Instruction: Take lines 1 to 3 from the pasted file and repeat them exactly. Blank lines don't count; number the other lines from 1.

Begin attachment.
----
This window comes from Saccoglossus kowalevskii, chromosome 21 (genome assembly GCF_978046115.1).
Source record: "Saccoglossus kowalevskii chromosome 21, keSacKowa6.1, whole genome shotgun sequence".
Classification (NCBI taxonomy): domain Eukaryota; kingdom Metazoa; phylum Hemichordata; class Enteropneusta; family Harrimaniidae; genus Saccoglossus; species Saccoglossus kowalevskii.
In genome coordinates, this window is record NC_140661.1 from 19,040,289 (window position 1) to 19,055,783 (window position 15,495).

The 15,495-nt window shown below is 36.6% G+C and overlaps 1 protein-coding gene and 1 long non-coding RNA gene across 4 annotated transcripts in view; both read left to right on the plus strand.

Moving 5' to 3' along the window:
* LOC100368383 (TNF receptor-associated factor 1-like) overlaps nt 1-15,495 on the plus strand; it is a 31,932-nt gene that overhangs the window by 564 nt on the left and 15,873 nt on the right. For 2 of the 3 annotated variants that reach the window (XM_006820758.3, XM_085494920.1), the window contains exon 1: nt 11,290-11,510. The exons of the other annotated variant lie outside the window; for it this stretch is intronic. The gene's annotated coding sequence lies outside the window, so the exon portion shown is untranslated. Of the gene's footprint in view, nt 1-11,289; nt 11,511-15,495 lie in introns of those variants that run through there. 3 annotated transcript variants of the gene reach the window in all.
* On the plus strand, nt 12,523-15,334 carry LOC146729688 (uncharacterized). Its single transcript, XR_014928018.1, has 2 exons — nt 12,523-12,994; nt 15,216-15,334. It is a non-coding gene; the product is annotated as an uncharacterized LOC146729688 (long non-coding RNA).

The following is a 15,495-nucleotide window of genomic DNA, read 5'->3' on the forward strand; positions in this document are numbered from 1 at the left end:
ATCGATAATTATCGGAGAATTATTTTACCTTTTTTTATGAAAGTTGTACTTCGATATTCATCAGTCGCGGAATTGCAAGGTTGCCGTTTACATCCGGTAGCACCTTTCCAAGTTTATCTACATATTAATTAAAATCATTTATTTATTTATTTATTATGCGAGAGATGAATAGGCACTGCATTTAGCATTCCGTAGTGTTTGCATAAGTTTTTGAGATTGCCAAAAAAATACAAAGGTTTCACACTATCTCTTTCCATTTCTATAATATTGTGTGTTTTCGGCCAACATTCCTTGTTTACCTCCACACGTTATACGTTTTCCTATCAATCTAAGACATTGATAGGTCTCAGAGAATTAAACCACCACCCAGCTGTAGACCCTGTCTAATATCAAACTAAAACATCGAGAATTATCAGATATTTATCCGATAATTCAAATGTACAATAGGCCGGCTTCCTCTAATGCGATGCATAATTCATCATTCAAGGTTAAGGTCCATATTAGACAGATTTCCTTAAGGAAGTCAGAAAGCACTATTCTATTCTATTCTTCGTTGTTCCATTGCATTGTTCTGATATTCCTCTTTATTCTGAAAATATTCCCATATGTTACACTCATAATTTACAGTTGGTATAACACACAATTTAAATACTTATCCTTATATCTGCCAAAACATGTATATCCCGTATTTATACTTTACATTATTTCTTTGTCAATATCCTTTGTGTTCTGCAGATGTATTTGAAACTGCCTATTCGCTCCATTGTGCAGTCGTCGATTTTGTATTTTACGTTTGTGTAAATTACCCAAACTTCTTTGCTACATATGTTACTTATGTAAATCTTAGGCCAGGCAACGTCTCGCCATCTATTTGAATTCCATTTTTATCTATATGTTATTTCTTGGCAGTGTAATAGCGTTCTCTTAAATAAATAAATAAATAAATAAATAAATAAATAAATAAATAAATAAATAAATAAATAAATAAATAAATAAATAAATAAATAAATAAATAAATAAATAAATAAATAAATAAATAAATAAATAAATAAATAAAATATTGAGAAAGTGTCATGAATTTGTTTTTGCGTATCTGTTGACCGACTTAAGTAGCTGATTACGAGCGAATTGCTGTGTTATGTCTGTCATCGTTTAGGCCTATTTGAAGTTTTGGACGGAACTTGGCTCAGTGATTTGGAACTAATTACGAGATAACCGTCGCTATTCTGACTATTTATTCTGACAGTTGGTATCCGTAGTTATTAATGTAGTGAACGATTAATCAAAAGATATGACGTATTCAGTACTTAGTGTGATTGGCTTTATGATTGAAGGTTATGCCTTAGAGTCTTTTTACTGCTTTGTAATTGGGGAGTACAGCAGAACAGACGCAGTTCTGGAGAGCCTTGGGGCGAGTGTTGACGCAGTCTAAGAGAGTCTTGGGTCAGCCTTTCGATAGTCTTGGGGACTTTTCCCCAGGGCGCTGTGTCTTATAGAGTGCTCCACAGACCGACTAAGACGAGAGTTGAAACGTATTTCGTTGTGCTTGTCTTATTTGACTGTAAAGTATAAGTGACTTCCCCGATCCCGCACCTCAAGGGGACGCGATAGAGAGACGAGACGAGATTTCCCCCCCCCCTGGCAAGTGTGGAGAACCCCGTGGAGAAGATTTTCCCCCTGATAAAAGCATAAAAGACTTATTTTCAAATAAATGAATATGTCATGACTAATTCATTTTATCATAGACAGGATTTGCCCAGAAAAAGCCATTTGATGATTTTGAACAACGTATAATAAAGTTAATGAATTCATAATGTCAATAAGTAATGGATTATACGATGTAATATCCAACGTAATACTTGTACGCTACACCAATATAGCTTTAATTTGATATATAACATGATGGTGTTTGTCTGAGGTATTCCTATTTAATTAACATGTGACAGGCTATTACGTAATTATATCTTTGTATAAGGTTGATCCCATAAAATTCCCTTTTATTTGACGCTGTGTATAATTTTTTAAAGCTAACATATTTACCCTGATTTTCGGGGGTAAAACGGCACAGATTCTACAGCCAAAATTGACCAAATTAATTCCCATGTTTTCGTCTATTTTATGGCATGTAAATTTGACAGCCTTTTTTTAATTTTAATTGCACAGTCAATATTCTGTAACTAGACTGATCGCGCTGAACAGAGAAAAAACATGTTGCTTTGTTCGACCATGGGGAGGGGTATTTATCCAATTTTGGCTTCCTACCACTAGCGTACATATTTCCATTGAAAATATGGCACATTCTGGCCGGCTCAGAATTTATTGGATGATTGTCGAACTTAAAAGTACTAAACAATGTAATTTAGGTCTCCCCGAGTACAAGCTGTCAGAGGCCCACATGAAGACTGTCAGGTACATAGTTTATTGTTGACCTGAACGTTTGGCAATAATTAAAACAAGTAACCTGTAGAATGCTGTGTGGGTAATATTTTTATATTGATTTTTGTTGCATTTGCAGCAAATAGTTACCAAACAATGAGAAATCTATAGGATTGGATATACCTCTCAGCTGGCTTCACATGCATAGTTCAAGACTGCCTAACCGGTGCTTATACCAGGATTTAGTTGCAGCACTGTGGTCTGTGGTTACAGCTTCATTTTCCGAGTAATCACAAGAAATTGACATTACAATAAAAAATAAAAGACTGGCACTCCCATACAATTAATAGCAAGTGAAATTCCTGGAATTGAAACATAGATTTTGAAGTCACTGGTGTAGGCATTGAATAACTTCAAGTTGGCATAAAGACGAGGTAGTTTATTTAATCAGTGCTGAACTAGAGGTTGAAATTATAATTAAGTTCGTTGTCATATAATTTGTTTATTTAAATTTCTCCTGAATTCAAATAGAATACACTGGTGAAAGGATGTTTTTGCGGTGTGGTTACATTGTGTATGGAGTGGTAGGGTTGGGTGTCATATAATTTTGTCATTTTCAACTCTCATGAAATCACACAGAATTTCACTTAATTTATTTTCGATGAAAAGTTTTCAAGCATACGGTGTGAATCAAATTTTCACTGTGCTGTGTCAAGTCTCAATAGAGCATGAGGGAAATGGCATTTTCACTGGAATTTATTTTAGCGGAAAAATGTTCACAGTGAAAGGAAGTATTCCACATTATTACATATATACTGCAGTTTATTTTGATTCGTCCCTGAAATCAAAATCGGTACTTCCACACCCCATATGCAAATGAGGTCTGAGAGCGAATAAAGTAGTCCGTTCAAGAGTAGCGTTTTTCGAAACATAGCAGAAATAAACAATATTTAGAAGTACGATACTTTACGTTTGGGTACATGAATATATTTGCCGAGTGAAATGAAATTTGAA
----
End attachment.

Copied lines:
This window comes from Saccoglossus kowalevskii, chromosome 21 (genome assembly GCF_978046115.1).
Source record: "Saccoglossus kowalevskii chromosome 21, keSacKowa6.1, whole genome shotgun sequence".
Classification (NCBI taxonomy): domain Eukaryota; kingdom Metazoa; phylum Hemichordata; class Enteropneusta; family Harrimaniidae; genus Saccoglossus; species Saccoglossus kowalevskii.